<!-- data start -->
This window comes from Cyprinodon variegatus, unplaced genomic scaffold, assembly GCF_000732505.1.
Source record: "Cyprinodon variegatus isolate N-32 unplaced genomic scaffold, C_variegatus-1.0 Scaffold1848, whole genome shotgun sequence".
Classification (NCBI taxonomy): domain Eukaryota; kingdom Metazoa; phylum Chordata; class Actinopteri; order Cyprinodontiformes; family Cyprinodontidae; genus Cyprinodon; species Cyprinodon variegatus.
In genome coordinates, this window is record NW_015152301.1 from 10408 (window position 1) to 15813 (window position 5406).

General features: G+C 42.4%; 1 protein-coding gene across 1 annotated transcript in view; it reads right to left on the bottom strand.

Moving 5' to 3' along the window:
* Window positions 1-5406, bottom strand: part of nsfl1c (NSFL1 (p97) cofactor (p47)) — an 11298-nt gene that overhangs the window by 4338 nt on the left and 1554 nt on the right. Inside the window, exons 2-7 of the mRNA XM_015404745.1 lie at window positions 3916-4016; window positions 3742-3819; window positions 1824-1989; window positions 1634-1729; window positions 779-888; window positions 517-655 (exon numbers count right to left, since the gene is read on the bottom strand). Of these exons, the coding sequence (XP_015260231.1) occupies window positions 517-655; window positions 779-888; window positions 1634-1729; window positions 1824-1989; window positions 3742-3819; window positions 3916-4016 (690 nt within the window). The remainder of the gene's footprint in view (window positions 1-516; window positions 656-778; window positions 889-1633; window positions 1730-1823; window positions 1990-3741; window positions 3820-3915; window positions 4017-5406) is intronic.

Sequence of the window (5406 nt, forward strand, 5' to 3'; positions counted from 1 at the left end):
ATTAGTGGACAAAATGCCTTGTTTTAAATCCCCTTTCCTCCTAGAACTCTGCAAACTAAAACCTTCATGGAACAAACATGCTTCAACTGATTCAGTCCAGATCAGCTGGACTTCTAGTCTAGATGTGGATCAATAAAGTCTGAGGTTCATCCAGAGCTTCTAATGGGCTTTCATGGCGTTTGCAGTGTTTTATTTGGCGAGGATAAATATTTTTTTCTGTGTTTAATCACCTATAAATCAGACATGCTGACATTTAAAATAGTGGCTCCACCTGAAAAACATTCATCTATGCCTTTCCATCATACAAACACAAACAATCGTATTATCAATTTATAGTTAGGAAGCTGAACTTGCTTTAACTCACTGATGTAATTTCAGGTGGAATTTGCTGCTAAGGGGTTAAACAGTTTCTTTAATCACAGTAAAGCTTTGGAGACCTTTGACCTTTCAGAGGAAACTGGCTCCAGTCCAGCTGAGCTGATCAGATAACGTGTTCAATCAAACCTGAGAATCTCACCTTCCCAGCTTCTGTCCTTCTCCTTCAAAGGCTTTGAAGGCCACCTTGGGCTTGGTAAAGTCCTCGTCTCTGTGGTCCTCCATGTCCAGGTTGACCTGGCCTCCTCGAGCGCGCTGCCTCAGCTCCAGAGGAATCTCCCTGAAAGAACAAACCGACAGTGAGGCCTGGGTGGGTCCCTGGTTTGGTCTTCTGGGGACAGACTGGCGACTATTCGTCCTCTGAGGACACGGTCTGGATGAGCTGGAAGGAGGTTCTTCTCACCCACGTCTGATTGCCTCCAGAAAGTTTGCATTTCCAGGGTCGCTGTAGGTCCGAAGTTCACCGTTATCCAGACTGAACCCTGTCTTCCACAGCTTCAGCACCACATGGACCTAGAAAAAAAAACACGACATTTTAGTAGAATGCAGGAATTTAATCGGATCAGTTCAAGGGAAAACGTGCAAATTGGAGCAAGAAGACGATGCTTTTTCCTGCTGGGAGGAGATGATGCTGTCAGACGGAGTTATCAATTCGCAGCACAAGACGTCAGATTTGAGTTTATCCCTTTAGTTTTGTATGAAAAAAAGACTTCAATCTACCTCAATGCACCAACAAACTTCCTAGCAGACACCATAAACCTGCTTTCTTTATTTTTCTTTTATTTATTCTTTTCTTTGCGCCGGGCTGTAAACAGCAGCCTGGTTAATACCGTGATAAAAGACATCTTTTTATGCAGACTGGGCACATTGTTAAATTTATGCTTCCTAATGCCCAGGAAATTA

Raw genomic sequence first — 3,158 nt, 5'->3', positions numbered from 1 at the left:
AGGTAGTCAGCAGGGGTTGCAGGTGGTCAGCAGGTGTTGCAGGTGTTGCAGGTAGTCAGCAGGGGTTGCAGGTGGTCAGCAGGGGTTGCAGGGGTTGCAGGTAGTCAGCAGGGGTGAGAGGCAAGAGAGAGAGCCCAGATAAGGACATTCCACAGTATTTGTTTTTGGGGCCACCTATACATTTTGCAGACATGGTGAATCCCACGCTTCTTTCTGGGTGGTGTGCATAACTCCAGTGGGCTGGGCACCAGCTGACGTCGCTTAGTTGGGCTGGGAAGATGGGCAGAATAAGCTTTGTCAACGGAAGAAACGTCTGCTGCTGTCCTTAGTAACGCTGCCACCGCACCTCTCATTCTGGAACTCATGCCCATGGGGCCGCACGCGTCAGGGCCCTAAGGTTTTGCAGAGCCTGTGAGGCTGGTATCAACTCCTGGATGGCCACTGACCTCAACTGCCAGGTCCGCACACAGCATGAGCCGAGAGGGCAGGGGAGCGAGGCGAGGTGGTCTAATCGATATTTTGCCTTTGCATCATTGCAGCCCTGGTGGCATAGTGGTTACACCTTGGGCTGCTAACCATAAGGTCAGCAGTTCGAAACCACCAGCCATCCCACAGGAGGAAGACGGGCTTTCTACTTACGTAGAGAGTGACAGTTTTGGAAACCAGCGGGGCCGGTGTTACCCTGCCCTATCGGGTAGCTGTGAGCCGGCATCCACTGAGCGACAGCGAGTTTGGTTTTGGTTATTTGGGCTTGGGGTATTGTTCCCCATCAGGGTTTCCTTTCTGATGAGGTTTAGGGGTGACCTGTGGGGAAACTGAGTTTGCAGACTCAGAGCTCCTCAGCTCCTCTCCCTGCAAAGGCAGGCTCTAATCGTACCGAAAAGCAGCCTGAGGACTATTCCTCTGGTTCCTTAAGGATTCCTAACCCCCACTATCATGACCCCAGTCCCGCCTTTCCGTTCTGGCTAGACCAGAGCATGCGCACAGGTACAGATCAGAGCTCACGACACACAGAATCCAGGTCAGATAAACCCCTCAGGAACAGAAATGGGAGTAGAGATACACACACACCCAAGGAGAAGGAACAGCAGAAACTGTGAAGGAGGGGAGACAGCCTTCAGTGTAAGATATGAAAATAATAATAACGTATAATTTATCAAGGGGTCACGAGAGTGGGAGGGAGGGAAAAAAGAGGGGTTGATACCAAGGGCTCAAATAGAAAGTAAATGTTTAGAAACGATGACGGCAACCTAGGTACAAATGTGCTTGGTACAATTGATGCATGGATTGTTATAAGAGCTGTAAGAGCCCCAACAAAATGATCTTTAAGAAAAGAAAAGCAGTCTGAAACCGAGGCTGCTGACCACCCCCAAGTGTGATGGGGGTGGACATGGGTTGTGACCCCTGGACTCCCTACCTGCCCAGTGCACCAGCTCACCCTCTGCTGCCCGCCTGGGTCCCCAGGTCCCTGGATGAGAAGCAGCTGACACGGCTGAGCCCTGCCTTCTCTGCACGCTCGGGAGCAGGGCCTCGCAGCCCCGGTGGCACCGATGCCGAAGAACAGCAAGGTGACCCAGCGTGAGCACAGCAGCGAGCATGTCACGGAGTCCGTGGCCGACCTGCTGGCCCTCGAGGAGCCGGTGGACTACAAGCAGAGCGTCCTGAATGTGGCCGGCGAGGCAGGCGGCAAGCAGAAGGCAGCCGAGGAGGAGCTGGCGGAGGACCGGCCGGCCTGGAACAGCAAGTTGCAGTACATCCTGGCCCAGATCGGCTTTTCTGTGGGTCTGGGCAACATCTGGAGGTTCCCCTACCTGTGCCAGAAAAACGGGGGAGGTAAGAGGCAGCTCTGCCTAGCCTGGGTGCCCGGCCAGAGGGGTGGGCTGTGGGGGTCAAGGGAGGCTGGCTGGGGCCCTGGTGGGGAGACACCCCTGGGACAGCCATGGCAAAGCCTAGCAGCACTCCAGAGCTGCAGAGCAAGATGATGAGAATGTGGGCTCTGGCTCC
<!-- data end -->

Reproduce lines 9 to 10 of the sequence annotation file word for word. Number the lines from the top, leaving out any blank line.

ATTAGTGGACAAAATGCCTTGTTTTAAATCCCCTTTCCTCCTAGAACTCTGCAAACTAAAACCTTCATGGAACAAACATGCTTCAACTGATTCAGTCCAGATCAGCTGGACTTCTAGTCTAGATGTGGATCAATAAAGTCTGAGGTTCATCCAGAGCTTCTAATGGGCTTTCATGGCGTTTGCAGTGTTTTATTTGGCGAGGATAAATATTTTTTTCTGTGTTTAATCACCTATAAATCAGACATGCTGACATTTAAAATAGTGGCTCCACCTGAAAAACATTCATCTATGCCTTTCCATCATACAAACACAAACAATCGTATTATCAATTTATAGTTAGGAAGCTGAACTTGCTTTAACTCACTGATGTAATTTCAGGTGGAATTTGCTGCTAAGGGGTTAAACAGTTTCTTTAATCACAGTAAAGCTTTGGAGACCTTTGACCTTTCAGAGGAAACTGGCTCCAGTCCAGCTGAGCTGATCAGATAACGTGTTCAATCAAACCTGAGAATCTCACCTTCCCAGCTTCTGTCCTTCTCCTTCAAAGGCTTTGAAGGCCACCTTGGGCTTGGTAAAGTCCTCGTCTCTGTGGTCCTCCATGTCCAGGTTGACCTGGCCTCCTCGAGCGCGCTGCCTCAGCTCCAGAGGAATCTCCCTGAAAGAACAAACCGACAGTGAGGCCTGGGTGGGTCCCTGGTTTGGTCTTCTGGGGACAGACTGGCGACTATTCGTCCTCTGAGGACACGGTCTGGATGAGCTGGAAGGAGGTTCTTCTCACCCACGTCTGATTGCCTCCAGAAAGTTTGCATTTCCAGGGTCGCTGTAGGTCCGAAGTTCACCGTTATCCAGACTGAACCCTGTCTTCCACAGCTTCAGCACCACATGGACCTAGAAAAAAAAACACGACATTTTAGTAGAATGCAGGAATTTAATCGGATCAGTTCAAGGGAAAACGTGCAAATTGGAGCAAGAAGACGATGCTTTTTCCTGCTGGGAGGAGATGATGCTGTCAGACGGAGTTATCAATTCGCAGCACAAGACGTCAGATTTGAGTTTATCCCTTTAGTTTTGTATGAAAAAAAGACTTCAATCTACCTCAATGCACCAACAAACTTCCTAGCAGACACCATAAACCTGCTTTCTTTATTTTTCTTTTATTTATTCTTTTCTTTGCGCCGGGCTGTAAACAGCAGCCTGGTTAATACCGTGATAAAAGACATCTTTTTATGCAGACTGGGCACATTGTTAAATTTATGCTTCCTAATGCCCAGGAAATTA

Raw genomic sequence first — 3,158 nt, 5'->3', positions numbered from 1 at the left: